How Does Inflation Impact the Workers’ Comp Market?

Topics: Workers' Compensation

Summary: AmTrust’s latest webinar, Inflation and Other Macroeconomics Trends: How Do They Impact the Workers’ Comp Market? explains how inflation, the great resignation and the stock and bond market affect the workers’ compensation industry. Plus, our speakers respond to our attendees’ questions.

Inflation is impacting everyone. Every day, we feel the effects of inflation as we fill our gas tanks or shop at the local grocery store. It is not in the news, but inflation and other macroeconomic factors also impact the insurance industry, especially the workers’ compensation market.

AmTrust’s Matt Zender, SVP of Workers’ Compensation Strategy, and Bryan Ware, Director, Actuarial, recently presented the webinar, Inflation and Other Macroeconomics Trends: How Do They Impact the Workers’ Comp Market? Our speakers discussed various trends affecting the workers’ compensation market, including inflation, the changes in the labor market and the stock and bond market turbulence.

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Workers’ Compensation Inflation Effects

The inflation rate started to grow in late 2021, continued in early 2022 and is projected to moderate by mid-2023. According to the U.S. Bureau of Labor Statistics (BLS), as of April 2022, the inflation number is 8.3%. Inflation is measured by the Consumer Price Index (CPI), which calculates the average change over time of prices for consumer goods and services. The high inflation numbers are due to many factors, but an overheated economy mostly drives it due to the trillions of dollars of COVID-19 stimulus money in the economy. Additionally, post-COVID-19 recovery, supply chain issues and labor shortages all have an impact. Higher energy costs are the largest category impacting the CPI, affecting the costs of vehicles, food and shelter. However, some categories, such as medical inflation, typically exceed inflation in the overall economy. Today, the medical inflation number is 2.9%.

Components of Workers’ Compensation Trends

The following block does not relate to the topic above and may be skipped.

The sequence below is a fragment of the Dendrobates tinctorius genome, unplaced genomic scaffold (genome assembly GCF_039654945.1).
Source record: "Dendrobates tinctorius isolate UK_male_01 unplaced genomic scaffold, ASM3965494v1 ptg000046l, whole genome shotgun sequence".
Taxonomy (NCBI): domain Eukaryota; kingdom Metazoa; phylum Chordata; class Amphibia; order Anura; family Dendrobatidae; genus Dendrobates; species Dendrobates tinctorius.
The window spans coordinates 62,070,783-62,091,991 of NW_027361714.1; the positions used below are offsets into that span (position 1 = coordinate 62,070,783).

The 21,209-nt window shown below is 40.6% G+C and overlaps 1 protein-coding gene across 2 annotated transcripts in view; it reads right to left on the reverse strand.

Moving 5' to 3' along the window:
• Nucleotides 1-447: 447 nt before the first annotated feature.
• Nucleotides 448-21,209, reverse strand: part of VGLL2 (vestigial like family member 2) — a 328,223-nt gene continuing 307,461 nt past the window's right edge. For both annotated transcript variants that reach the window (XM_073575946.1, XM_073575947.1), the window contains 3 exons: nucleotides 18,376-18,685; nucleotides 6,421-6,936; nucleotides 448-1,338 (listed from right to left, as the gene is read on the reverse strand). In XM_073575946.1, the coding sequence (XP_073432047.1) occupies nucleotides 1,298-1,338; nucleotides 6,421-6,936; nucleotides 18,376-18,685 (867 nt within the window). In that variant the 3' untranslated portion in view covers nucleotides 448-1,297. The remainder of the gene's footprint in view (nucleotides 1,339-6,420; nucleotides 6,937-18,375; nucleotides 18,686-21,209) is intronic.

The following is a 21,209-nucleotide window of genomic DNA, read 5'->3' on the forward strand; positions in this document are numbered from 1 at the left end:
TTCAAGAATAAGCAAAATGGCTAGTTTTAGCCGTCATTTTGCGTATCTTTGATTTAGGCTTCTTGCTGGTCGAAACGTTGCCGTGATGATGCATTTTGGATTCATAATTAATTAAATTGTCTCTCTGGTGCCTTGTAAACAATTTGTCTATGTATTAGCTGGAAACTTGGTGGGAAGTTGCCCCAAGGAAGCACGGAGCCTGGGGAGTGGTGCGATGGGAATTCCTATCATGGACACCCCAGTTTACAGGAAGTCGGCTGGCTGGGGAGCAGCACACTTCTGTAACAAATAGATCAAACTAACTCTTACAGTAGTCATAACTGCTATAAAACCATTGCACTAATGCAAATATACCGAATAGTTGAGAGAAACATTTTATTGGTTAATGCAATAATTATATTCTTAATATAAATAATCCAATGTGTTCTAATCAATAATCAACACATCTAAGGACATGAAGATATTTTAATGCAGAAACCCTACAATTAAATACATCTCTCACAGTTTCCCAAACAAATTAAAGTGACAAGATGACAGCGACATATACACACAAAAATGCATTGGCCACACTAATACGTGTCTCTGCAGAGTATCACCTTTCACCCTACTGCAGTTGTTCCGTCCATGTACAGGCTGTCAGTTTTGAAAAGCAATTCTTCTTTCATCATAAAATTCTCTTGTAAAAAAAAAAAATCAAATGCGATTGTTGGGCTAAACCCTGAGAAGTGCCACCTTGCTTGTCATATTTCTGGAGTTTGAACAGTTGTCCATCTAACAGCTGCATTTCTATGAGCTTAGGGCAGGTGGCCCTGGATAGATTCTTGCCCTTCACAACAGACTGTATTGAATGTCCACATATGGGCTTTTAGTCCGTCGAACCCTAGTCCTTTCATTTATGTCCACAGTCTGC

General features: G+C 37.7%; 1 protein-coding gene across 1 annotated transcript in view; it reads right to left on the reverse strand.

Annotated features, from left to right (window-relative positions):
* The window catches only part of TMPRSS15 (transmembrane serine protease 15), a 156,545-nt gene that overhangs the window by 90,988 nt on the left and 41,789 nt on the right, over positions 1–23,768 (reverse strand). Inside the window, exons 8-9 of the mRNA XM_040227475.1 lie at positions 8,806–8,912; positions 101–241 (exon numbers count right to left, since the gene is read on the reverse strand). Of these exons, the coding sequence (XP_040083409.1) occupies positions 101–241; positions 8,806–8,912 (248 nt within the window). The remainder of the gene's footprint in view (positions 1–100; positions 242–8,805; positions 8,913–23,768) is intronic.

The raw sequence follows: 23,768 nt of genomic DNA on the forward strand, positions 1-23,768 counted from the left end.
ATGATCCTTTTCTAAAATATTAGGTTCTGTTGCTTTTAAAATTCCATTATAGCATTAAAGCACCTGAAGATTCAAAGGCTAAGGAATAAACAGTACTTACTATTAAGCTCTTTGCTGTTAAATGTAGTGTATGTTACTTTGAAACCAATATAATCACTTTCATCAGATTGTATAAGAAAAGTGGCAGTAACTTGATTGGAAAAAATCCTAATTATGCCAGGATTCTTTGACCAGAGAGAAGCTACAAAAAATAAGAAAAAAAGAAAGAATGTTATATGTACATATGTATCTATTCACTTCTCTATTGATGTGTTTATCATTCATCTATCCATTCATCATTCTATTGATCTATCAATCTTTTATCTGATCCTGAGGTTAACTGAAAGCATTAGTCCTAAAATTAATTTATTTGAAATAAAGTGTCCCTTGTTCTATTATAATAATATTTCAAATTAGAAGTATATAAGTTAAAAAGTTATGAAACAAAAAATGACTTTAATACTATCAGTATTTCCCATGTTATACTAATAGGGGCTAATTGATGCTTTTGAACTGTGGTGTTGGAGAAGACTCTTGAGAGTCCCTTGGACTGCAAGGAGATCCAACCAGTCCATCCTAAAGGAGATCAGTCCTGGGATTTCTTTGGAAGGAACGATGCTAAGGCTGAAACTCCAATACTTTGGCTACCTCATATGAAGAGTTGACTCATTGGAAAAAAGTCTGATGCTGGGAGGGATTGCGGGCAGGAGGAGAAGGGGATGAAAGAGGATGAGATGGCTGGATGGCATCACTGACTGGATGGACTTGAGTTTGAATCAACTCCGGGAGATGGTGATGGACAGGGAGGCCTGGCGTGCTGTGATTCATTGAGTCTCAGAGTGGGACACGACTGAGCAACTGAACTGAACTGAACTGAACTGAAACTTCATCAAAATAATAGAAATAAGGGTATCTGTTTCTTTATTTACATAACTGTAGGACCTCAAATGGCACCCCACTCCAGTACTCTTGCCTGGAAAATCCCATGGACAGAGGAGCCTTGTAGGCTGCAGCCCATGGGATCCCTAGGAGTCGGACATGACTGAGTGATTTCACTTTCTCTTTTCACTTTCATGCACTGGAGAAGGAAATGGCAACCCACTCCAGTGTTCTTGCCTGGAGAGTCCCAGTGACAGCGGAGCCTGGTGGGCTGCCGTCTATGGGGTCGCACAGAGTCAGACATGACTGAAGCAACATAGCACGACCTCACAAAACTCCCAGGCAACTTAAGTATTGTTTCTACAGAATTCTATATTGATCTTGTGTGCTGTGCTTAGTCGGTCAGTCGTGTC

Social inflation isn’t prevalent in workers’ compensation. But, there are economic trends that could impact workers’ comp, including:
  • Lost Time Claim Frequency
  • Medical Severity
  • Indemnity Severity
  • Wage Inflation
Also, extended medical inflation will affect the yearly losses more than is reflected in the pricing and can affect the runoff of prior years.

There are guards against runaway inflation for the workers’ compensation market:
  • Regulated fee schedules
  • Carrier negotiated fee schedules
  • Settling claims
  • No-fault system, with most claims not going through the court system

Labor Market

One notable trend in workers’ compensation is the changing workforce and population demographics contributing to the labor shortage companies began experiencing in 2021. Baby Boomers have started retiring, and a record number of Americans left their jobs beginning in November 2021, leading to a period known as “The Great Resignation.”

Labor shortages existed even before the pandemic, especially in blue-collar industries. Eighty-five percent of businesses with blue-collar workers reported staffing shortages and recruitment issues as early as 2019. When companies began reopening, many of these workers had reevaluated their lifestyles and decided against returning to an office building or job site full-time, even if that meant leaving and finding employment elsewhere.